- Buyers Guide
Spirent Communications’ new VR5 HD Spatial Channel Emulator addresses the problems associated with testing RF receivers used in modern high-antenna-count wireless technologies. The VR5 is designed to bring efficiency and ease of use to testing cutting-edge mobile devices and base-stations.
Advanced wireless technologies like LTE (including LTE-Advanced and TD-LTE) rely on multiple-antenna techniques (MIMO and beamforming) to meet the public’s perpetual demand for faster data rates. This poses a number of problems for those charged with RF testing. The first and most obvious problem relates to the sheer number of channels which must be emulated and controlled.
Figure 1 - Spirent's VR5 HD Spatial Channel Emulator
Emulating a MIMO channel requires m × n separate emulated radio channels, where m is the number of antenna elements at the transmitter and n is the number of elements at the receiver. If bi-directional or handover testing is required, the number of required links immediately doubles. In the near future there will be deployments using 4x2 MIMO, followed by 4x4, 8x2 and 8x4 schemes. The number of channels required for testing now ranges in the dozens rather than in single digits. The VR5 design addresses these test cases and many more with a single 6U hardware unit.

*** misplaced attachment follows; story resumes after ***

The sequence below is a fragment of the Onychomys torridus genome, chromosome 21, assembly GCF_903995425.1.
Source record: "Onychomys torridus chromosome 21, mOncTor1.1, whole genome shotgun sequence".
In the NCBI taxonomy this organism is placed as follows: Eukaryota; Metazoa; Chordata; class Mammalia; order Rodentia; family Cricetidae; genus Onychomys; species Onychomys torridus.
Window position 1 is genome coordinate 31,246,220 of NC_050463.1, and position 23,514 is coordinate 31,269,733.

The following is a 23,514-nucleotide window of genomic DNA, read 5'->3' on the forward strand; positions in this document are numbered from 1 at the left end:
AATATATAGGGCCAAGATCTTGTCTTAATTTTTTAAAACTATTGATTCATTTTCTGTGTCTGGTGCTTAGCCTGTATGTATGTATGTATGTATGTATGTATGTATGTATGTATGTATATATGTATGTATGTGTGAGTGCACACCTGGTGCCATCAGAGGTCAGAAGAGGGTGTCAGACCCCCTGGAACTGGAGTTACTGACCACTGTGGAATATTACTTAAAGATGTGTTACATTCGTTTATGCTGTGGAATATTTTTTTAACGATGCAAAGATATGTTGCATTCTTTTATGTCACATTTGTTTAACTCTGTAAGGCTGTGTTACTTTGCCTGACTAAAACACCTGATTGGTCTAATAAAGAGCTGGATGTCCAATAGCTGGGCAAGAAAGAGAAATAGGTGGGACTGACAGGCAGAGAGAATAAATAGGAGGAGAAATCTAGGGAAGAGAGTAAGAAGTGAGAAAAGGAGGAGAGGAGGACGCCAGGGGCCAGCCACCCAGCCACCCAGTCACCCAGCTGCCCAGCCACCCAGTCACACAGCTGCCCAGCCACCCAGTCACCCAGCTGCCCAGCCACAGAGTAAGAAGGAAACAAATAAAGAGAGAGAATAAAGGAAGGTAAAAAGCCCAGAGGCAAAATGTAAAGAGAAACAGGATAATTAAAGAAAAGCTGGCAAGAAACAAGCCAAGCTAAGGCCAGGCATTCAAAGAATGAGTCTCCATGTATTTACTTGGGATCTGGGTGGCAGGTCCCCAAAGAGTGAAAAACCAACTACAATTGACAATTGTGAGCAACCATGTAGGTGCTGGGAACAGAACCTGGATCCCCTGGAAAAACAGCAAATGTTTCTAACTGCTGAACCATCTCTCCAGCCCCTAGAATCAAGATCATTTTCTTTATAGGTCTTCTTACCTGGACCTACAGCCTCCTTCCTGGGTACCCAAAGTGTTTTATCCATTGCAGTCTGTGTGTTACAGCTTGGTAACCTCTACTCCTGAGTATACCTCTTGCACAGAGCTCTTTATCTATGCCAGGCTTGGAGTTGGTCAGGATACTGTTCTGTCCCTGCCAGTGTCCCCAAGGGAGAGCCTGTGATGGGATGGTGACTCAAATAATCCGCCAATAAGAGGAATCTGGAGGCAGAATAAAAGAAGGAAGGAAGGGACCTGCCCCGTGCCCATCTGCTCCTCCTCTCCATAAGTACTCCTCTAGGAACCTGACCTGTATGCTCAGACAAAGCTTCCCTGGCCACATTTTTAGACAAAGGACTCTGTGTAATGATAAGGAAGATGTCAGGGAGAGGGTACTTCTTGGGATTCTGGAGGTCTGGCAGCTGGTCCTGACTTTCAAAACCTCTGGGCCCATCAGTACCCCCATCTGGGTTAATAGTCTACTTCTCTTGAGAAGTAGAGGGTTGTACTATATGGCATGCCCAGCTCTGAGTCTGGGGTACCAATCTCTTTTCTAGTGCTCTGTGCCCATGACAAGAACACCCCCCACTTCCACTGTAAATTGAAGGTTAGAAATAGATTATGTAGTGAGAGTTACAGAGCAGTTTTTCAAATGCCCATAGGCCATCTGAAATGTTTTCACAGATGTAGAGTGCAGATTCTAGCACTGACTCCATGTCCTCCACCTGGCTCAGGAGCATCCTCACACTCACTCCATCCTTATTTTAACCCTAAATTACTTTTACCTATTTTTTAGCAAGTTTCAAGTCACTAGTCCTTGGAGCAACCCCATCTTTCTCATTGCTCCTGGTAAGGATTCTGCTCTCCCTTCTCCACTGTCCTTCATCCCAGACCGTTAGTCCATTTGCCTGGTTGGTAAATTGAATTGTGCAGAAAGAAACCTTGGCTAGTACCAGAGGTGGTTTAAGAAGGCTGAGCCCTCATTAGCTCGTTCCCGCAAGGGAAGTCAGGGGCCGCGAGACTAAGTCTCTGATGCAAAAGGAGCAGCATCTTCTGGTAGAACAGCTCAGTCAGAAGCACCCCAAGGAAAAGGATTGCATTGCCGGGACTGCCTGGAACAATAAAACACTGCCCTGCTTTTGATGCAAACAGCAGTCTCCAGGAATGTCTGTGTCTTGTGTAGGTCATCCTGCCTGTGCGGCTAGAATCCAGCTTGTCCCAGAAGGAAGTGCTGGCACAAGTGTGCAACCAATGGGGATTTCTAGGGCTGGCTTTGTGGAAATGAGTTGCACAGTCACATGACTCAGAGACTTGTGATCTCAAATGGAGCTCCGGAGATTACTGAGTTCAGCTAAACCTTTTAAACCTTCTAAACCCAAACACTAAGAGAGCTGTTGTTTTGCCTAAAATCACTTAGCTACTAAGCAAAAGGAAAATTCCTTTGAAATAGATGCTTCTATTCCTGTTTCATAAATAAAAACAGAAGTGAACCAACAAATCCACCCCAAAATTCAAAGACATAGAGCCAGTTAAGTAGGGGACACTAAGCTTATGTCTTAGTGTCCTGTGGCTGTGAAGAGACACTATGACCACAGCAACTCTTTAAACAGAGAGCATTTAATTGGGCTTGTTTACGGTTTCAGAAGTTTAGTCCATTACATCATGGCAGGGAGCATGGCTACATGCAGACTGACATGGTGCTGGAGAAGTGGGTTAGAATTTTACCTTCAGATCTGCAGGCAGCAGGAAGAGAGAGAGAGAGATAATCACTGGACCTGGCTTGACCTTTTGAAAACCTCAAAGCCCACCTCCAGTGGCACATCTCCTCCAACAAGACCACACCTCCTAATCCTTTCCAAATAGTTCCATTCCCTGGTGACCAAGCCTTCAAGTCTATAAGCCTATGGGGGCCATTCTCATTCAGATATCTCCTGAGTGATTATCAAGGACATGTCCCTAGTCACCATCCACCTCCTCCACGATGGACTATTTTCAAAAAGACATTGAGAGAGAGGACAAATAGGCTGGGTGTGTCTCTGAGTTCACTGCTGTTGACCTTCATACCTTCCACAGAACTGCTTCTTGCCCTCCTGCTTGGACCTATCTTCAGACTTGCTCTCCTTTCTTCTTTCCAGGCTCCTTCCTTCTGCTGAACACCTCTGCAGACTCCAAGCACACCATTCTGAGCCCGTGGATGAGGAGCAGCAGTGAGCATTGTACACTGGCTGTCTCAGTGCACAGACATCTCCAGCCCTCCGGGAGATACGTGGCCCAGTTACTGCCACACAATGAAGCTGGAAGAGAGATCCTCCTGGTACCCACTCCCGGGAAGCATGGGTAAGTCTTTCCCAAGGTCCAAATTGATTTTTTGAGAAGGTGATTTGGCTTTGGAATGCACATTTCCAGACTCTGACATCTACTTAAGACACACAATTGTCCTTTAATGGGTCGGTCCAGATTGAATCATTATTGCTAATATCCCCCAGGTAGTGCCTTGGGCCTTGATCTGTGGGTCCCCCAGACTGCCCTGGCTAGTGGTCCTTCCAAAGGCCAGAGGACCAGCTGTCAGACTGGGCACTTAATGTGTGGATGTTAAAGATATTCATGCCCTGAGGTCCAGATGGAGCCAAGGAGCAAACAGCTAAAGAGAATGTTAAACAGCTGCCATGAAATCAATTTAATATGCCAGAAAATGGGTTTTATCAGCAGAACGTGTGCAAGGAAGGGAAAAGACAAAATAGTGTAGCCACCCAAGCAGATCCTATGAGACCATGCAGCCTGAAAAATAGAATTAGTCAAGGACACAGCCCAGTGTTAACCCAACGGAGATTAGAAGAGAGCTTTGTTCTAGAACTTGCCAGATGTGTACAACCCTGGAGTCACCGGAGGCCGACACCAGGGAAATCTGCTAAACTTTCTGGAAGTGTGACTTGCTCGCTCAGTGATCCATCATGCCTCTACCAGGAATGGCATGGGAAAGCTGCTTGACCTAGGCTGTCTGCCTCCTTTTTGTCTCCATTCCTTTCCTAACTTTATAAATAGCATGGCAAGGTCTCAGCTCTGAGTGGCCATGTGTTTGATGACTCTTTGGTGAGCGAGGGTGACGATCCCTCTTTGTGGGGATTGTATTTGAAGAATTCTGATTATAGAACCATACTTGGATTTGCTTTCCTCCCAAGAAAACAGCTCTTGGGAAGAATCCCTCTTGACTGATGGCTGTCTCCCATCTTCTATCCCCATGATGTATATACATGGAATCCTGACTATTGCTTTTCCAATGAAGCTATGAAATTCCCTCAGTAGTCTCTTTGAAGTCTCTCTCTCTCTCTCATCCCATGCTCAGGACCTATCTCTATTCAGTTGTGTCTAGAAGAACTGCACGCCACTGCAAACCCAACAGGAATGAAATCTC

The VR5 also integrates RF components that are often required for testing. Passive components such as splitters, combiners and duplexers are integrated within the unit, while both the system’s output power and dynamic range are designed to eliminate the need for outboard amplifiers.
The VR5 renews some of the hardware features that made its sibling, Spirent’s SR5500 Wireless Channel Emulator, an industry favorite over the years. Internal power meters at each input and output help ensure accuracy and repeatability, and also feed real-time updates on the front-panel display. Controlled additive interference (AWGN) generated by the unit is also measured in real time and those measurements are displayed to the user.